Book 229 – Divergent by Veronica Roth

Book – Divergent
Author – Veronica Roth
Year – 2011
Pages – 487
Genre – Young Adult Distopian Sci-Fi
Series – Divergent Series

One of the big draw backs of being a teacher – a job I love – is that it leaves you with precious little time for recreational reading.  I spend most of my life reading students’ books, or GCSE specifications, emails from colleagues, working on the productions that we are doing at school or for exams, and therefore rarely take a break to read for pleasure.  I’ve bemoaned it several times on here, and it has resulted in a backlog of (literally) around a thousand books filling up my bedroom.  Some of them I know I should read (Alex has eternal disappointment in me for having not yet read To Kill A Mockingbird, and my nemesis – Catch 22 – seems a distant project), but it is so tough to read something that may be a slog.  There are so many classics I love, but they are rarely gripping to the extent that you can’t put them down.

So it is absolutely wonderful to be swept away in a totally engaging novel such as Divergent, and for the first time in many many years, I started reading and just could not stop.  As I finished reading last night, I realised that it was light outside.  I got through the whole five hundred pages in one sitting.

So why is it so gripping?  It is fairly standard YA Sci Fi fare.  Tris lives in a world where everyone is split into one of five factions dependant upon their personality types.  We join her at age sixteen where she must decide whether to stay with the Abnegation – a faction of selfless do-gooders – or join one of the other four factions promoting peace, strength, honesty or intelligence.  This first book of the series shows her initiation into this faction – a fairly standard YA first book trope where she must make friends and learn about herself – before segueing into a main story that will run for the trilogy.  It is full of action, fight sequences, interesting lore, characters with some level of depth and just sheer fun.  The pace is fast and the interest is maintained at a high level, and taking a cue maybe from books such as The Hunger Games, it instantly feels like it has been written to become a film.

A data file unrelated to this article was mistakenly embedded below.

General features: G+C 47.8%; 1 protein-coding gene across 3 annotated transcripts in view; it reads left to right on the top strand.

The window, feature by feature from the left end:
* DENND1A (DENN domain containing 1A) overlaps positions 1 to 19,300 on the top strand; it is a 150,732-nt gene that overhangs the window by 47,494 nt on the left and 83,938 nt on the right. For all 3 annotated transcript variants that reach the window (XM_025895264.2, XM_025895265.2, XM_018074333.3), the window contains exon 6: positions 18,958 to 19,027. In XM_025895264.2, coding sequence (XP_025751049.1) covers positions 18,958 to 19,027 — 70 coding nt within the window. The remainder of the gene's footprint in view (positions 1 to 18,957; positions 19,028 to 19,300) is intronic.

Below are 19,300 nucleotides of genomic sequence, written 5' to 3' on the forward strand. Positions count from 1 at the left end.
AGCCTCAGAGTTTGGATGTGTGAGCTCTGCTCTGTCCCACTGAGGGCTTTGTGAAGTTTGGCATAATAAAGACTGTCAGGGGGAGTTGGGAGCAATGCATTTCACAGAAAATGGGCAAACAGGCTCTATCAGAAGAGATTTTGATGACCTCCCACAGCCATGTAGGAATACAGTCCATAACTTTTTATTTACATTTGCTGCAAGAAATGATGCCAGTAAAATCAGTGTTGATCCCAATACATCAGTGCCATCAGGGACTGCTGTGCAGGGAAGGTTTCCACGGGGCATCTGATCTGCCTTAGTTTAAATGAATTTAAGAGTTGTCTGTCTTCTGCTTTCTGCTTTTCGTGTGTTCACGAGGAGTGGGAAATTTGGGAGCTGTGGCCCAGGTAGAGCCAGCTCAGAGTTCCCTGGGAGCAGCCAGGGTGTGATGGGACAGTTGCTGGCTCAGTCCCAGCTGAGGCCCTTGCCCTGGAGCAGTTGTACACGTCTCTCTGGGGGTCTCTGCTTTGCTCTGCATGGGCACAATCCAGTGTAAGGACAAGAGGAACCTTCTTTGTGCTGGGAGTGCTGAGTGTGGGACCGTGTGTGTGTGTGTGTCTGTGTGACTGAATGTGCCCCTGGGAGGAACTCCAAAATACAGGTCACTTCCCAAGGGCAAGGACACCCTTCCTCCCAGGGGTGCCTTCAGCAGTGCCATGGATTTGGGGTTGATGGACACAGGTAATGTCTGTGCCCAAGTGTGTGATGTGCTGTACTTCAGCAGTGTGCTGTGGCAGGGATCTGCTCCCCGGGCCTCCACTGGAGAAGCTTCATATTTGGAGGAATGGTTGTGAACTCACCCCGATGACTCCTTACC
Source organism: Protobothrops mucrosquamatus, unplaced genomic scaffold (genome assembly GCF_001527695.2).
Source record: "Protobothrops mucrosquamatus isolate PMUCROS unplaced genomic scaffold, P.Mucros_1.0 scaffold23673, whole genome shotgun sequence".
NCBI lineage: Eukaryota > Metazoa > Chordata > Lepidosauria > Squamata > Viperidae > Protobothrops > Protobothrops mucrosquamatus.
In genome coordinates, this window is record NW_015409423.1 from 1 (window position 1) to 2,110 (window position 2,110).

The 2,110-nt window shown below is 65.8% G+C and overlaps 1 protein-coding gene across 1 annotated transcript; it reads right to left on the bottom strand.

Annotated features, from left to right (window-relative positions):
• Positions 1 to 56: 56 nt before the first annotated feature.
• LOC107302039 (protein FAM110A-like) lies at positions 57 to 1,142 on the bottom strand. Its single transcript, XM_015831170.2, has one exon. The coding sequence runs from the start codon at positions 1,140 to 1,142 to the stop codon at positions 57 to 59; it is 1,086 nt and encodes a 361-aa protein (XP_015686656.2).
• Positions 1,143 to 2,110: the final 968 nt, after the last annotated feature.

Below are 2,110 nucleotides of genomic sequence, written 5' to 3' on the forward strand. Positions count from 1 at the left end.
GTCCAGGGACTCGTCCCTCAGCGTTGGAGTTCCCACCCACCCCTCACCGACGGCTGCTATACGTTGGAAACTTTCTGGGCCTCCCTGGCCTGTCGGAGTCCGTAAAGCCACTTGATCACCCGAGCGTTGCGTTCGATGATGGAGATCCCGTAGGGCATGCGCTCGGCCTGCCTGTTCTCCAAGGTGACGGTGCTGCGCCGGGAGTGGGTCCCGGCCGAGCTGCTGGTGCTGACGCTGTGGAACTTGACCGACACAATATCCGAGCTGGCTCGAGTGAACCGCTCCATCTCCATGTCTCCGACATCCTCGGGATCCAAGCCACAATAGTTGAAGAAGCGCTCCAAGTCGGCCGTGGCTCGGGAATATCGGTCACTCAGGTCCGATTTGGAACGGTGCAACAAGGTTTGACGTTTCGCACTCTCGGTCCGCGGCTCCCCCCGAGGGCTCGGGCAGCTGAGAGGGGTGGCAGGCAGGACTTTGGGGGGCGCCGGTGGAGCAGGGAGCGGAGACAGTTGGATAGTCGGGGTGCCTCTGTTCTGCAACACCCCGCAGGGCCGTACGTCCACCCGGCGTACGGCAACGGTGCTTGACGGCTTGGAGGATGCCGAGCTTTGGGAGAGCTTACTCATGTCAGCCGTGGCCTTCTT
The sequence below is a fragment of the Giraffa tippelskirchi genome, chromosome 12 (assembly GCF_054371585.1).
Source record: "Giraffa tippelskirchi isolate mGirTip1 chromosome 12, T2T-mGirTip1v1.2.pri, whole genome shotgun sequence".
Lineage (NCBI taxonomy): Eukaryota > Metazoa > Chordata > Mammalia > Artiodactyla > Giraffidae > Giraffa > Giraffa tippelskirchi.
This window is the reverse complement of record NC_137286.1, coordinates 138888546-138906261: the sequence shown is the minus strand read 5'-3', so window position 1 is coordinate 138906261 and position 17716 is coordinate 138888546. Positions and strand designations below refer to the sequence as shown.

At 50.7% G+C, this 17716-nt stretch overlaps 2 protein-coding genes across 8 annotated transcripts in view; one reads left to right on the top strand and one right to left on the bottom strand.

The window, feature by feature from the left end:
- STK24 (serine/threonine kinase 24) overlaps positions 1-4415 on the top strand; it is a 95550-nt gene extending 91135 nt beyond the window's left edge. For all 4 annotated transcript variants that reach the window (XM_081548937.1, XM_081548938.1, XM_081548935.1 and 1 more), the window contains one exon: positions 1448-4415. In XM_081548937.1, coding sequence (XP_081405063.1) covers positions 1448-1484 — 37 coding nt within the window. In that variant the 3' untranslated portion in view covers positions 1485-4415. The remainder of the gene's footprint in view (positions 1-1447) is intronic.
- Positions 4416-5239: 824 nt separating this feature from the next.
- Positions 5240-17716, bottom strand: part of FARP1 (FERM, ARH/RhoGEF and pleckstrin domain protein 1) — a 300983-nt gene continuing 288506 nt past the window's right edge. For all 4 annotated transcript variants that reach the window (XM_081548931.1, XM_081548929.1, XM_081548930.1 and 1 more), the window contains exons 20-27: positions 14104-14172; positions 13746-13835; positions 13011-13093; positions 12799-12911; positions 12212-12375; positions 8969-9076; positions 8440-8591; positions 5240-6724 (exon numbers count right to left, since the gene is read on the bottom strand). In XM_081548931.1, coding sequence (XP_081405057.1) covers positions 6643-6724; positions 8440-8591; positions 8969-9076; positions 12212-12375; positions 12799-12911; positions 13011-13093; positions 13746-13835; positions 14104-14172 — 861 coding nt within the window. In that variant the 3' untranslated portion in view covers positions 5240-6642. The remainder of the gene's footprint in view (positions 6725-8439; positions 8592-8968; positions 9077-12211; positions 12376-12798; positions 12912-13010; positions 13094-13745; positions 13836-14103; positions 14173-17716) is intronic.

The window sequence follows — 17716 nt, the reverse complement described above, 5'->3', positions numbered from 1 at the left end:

I think this is a great way to write this kind of book.  There is a cynic in me that would suggest that writing a book to be simply made into a film (as this series duly was) is somewhat money grabbing.  But sod it, why not?  If you can hook young people to read more by writing in the exciting style of movies, then let’s do it!

I’m not going to pretend that it is Hemingway or Austen, but at the end of the day I am writing about how much I enjoy a book, not necessarily about its inherent literate qualities.  And I loved this one.  In fact, I loved it enough that despite finishing it at 5:30 this morning, I have just – seventeen hours later – finished the second book in the series. And that is my seal that it is worth reading.


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